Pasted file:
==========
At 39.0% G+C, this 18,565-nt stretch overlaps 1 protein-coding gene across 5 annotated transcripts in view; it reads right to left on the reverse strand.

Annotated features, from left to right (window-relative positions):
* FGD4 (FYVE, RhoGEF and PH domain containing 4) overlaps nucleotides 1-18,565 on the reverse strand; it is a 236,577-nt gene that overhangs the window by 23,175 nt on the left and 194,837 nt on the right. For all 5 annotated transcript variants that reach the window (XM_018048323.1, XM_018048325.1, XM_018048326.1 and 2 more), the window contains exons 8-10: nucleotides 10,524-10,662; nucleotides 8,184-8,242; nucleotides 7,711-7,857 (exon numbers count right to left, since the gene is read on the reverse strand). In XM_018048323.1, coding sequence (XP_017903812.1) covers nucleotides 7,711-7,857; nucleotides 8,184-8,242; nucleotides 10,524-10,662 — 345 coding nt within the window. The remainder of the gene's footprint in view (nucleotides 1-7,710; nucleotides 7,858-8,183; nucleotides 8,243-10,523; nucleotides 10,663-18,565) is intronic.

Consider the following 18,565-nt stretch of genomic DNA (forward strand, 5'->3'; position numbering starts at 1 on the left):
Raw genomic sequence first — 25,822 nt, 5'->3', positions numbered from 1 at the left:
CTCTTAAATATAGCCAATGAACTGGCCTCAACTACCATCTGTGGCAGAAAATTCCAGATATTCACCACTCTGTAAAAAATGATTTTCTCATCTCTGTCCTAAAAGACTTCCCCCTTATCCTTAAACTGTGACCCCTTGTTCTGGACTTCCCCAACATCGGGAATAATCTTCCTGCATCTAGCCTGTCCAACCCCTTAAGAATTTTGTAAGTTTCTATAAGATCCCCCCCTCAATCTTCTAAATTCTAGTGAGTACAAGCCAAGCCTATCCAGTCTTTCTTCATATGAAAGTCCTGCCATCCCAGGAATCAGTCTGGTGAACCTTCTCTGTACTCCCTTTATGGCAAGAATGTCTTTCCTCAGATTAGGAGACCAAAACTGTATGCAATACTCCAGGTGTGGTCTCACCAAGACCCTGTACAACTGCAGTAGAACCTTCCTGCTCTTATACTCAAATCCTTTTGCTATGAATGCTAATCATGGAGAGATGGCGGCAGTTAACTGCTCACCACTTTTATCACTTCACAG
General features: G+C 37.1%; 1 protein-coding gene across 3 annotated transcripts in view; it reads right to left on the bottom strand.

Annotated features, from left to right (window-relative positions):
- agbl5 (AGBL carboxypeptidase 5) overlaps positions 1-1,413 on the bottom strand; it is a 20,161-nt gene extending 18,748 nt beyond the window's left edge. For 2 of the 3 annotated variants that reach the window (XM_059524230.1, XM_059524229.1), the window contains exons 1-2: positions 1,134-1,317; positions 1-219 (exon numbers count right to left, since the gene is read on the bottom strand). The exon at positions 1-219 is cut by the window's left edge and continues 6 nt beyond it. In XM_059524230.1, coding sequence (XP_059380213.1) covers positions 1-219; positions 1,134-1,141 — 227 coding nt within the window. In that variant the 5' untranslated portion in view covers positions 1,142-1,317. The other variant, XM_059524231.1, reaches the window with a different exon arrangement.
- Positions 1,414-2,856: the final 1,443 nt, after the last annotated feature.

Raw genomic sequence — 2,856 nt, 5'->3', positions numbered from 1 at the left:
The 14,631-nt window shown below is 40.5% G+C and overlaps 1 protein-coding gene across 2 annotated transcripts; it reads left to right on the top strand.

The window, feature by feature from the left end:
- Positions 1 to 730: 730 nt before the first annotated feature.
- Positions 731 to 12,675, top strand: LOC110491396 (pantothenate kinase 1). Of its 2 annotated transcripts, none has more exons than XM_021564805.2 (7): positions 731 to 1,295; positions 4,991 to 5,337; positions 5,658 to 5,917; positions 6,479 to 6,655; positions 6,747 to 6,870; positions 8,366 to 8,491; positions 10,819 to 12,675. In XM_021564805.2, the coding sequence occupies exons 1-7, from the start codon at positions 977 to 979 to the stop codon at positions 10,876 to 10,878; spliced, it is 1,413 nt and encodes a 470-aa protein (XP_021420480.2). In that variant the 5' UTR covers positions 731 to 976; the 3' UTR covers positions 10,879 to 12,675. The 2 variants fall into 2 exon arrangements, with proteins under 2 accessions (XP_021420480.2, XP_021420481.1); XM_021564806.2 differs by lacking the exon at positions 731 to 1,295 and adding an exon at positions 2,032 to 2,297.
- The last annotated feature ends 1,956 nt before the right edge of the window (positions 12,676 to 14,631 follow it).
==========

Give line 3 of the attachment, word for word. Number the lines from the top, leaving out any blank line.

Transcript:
* FGD4 (FYVE, RhoGEF and PH domain containing 4) overlaps nucleotides 1-18,565 on the reverse strand; it is a 236,577-nt gene that overhangs the window by 23,175 nt on the left and 194,837 nt on the right. For all 5 annotated transcript variants that reach the window (XM_018048323.1, XM_018048325.1, XM_018048326.1 and 2 more), the window contains exons 8-10: nucleotides 10,524-10,662; nucleotides 8,184-8,242; nucleotides 7,711-7,857 (exon numbers count right to left, since the gene is read on the reverse strand). In XM_018048323.1, coding sequence (XP_017903812.1) covers nucleotides 7,711-7,857; nucleotides 8,184-8,242; nucleotides 10,524-10,662 — 345 coding nt within the window. The remainder of the gene's footprint in view (nucleotides 1-7,710; nucleotides 7,858-8,183; nucleotides 8,243-10,523; nucleotides 10,663-18,565) is intronic.